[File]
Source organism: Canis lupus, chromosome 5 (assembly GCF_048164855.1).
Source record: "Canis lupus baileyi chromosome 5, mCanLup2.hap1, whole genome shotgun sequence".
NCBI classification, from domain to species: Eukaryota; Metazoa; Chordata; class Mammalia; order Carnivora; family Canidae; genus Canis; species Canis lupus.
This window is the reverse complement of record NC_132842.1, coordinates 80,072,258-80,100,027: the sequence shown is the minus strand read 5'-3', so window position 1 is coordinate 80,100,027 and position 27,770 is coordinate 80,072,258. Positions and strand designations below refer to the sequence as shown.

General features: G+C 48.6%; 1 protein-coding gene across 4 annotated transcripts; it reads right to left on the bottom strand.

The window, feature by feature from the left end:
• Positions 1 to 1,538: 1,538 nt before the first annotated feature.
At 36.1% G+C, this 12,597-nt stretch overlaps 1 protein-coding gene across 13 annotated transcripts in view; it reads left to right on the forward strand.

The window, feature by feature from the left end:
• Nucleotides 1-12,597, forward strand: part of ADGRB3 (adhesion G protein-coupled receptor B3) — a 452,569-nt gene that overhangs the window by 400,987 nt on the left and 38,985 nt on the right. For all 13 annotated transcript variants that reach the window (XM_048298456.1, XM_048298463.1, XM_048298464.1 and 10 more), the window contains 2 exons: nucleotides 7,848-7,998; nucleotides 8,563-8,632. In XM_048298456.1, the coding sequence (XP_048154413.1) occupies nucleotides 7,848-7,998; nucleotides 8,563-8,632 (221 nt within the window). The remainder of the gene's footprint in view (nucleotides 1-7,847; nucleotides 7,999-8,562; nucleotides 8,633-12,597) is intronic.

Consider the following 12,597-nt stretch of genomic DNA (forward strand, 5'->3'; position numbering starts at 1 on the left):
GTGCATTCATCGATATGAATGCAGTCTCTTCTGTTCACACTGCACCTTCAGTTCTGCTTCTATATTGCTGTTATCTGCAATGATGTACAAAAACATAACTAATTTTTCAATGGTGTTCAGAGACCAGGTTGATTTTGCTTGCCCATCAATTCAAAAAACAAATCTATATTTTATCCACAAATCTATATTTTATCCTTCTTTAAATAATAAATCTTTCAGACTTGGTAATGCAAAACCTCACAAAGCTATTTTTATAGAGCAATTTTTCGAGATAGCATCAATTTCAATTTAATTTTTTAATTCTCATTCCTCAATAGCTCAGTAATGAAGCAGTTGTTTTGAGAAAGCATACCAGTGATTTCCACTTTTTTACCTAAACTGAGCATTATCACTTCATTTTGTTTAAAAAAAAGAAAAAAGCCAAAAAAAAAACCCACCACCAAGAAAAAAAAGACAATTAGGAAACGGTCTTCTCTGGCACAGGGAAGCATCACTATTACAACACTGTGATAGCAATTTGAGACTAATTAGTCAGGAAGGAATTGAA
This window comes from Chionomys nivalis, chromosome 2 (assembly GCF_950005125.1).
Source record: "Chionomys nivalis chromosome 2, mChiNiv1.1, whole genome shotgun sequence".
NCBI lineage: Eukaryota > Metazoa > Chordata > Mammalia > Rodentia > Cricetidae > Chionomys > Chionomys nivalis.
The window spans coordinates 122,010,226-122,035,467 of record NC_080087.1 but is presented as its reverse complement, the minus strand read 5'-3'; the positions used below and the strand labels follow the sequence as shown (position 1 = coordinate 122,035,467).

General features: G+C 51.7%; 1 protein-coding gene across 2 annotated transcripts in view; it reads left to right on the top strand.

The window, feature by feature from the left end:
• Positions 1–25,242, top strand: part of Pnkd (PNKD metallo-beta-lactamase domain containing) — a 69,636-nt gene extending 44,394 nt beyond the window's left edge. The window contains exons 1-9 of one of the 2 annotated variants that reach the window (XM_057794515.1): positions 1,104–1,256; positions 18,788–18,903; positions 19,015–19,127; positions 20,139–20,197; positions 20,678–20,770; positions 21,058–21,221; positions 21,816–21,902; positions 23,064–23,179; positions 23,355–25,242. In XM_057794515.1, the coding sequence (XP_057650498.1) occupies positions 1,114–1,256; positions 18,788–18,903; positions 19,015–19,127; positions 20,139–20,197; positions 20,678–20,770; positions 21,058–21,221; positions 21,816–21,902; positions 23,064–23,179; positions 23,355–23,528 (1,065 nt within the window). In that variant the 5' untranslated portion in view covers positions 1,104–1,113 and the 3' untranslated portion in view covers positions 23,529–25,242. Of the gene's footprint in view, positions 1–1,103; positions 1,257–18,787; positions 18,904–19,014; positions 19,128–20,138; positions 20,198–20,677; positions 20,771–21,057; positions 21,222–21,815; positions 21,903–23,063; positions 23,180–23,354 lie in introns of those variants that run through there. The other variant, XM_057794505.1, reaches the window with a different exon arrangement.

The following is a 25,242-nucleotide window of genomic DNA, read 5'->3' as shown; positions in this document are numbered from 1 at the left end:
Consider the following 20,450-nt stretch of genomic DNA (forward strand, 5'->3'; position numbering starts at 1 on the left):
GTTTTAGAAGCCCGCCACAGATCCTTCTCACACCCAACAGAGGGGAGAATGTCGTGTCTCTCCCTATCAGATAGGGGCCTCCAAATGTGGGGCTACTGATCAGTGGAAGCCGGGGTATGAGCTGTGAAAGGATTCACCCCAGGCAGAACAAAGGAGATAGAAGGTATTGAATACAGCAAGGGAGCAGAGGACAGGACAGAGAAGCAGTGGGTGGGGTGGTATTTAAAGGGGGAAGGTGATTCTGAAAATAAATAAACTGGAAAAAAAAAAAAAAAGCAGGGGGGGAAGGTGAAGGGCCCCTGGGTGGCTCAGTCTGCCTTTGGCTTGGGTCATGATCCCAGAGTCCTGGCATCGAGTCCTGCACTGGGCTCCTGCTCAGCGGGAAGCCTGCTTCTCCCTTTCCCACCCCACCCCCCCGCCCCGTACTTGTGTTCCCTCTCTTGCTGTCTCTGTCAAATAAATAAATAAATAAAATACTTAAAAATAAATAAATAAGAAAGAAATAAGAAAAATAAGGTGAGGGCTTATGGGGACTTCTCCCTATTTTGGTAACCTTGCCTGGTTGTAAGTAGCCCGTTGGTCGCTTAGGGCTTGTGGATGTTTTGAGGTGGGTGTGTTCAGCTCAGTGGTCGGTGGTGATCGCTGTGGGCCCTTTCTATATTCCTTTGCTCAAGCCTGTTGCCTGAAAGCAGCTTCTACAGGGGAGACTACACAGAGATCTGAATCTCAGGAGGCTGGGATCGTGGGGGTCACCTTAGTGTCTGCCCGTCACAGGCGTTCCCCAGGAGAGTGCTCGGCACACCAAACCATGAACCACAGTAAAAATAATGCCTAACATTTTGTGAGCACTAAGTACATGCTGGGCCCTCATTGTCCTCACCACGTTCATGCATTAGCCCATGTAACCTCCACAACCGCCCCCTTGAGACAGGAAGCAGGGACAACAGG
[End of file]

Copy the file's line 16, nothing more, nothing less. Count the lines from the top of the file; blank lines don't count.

The window spans coordinates 122,010,226-122,035,467 of record NC_080087.1 but is presented as its reverse complement, the minus strand read 5'-3'; the positions used below and the strand labels follow the sequence as shown (position 1 = coordinate 122,035,467).